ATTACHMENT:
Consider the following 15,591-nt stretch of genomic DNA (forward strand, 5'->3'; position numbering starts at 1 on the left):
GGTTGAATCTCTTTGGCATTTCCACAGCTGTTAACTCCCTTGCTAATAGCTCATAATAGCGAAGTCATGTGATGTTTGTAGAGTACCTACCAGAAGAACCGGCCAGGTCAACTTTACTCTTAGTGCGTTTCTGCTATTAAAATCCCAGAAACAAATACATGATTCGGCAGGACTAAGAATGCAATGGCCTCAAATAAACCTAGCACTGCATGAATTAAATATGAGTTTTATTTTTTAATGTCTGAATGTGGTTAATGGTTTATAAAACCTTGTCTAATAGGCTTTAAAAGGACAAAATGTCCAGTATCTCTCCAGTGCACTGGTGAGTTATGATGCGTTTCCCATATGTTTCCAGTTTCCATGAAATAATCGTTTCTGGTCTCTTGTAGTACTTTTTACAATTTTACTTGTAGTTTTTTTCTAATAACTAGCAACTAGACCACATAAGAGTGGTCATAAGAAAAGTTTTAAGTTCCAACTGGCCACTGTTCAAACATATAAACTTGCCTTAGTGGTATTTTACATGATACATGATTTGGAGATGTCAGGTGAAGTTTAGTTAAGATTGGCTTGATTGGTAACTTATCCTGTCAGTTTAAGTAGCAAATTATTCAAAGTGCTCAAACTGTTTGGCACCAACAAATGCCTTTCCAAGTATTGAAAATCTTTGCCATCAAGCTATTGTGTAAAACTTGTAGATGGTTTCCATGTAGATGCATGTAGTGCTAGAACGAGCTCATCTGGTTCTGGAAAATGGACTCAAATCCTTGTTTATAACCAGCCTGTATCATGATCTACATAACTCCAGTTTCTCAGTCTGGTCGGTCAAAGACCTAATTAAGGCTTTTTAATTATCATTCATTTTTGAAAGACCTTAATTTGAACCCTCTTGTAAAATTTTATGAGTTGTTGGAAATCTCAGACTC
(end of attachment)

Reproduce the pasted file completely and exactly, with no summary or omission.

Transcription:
Consider the following 15,591-nt stretch of genomic DNA (forward strand, 5'->3'; position numbering starts at 1 on the left):
GGTTGAATCTCTTTGGCATTTCCACAGCTGTTAACTCCCTTGCTAATAGCTCATAATAGCGAAGTCATGTGATGTTTGTAGAGTACCTACCAGAAGAACCGGCCAGGTCAACTTTACTCTTAGTGCGTTTCTGCTATTAAAATCCCAGAAACAAATACATGATTCGGCAGGACTAAGAATGCAATGGCCTCAAATAAACCTAGCACTGCATGAATTAAATATGAGTTTTATTTTTTAATGTCTGAATGTGGTTAATGGTTTATAAAACCTTGTCTAATAGGCTTTAAAAGGACAAAATGTCCAGTATCTCTCCAGTGCACTGGTGAGTTATGATGCGTTTCCCATATGTTTCCAGTTTCCATGAAATAATCGTTTCTGGTCTCTTGTAGTACTTTTTACAATTTTACTTGTAGTTTTTTTCTAATAACTAGCAACTAGACCACATAAGAGTGGTCATAAGAAAAGTTTTAAGTTCCAACTGGCCACTGTTCAAACATATAAACTTGCCTTAGTGGTATTTTACATGATACATGATTTGGAGATGTCAGGTGAAGTTTAGTTAAGATTGGCTTGATTGGTAACTTATCCTGTCAGTTTAAGTAGCAAATTATTCAAAGTGCTCAAACTGTTTGGCACCAACAAATGCCTTTCCAAGTATTGAAAATCTTTGCCATCAAGCTATTGTGTAAAACTTGTAGATGGTTTCCATGTAGATGCATGTAGTGCTAGAACGAGCTCATCTGGTTCTGGAAAATGGACTCAAATCCTTGTTTATAACCAGCCTGTATCATGATCTACATAACTCCAGTTTCTCAGTCTGGTCGGTCAAAGACCTAATTAAGGCTTTTTAATTATCATTCATTTTTGAAAGACCTTAATTTGAACCCTCTTGTAAAATTTTATGAGTTGTTGGAAATCTCAGACTC